Dr. Liao, You-Di 廖有地 博士



The lipid components of high-density lipoproteins (HDL) are essential for the binding and transportation of antimicrobial peptides in human serum

Scientific Reports, Feb 16, 2022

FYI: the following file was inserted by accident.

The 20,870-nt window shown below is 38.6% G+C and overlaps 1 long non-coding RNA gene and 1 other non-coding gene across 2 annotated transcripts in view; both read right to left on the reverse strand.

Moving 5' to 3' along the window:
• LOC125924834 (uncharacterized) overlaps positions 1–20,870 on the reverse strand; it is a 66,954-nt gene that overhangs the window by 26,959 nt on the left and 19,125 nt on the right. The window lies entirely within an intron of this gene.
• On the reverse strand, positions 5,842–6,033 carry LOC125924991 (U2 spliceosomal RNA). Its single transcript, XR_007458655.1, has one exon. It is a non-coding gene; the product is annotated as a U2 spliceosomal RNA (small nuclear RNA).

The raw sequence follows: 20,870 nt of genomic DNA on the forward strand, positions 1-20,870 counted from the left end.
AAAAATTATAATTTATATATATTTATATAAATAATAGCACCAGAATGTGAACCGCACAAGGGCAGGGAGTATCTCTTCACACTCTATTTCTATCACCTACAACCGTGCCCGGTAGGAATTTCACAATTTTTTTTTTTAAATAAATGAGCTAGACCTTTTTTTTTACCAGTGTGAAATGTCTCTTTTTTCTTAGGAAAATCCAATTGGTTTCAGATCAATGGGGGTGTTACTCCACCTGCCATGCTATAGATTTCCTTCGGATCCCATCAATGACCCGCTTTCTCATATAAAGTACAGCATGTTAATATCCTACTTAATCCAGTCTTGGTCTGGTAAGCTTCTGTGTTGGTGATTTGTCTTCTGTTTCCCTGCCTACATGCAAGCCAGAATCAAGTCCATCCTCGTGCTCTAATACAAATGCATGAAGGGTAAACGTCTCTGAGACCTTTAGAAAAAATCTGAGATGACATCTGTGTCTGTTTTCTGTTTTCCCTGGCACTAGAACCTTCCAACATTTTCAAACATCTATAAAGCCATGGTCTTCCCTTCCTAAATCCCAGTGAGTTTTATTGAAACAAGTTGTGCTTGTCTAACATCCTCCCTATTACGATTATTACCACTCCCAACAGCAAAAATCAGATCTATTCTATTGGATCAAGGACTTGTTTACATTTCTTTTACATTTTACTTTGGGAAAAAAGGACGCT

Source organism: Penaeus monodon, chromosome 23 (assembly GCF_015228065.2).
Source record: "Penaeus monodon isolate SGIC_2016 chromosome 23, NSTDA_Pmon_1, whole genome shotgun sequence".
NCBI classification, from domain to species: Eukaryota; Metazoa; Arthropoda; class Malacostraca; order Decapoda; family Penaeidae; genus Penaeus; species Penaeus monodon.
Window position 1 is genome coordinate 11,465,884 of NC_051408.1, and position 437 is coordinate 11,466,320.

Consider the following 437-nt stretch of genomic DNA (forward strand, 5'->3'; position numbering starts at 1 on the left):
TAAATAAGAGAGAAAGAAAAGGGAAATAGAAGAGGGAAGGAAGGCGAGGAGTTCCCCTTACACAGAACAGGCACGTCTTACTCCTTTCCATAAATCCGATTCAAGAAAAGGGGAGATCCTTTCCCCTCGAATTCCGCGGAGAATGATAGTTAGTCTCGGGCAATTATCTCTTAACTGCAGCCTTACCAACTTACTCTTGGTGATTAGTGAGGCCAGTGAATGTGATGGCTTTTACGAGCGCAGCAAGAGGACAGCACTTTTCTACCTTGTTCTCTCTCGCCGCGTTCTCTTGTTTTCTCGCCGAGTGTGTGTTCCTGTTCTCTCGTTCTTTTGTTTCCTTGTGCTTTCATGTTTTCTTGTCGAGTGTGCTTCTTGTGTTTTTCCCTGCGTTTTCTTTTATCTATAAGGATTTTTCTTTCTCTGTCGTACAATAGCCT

Antimicrobial peptides (AMPs) have been developed for the treatment of bacterial infections, but their applications are limited to topical infections since they are sequestered and inhibited in serum. Here we have discovered that the inhibition of AMPs by human serum was mediated through high-density lipoproteins (HDL) which are known to remove cholesterol from peripheral tissues. The susceptibility of AMPs to HDL varied depending on the degree of hydrophobicity of AMPs and their binding affinities to HDL. The phospholipids, such as phosphatidylcholine, of HDL were essential for AMP-binding. The dynamic binding interactions between AMPs and HDL were mediated through the hydrophobic interactions rather than by ionic strength. Interestingly, some AMPs, such as SMAP29, dissociated from the AMP-HDL complex and translocated to bacteria upon contact, while some AMPs, such as LL37, remained in complex with HDL. These results suggest that HDL binds AMPs and facilitates the translocation of them to the bacteria.

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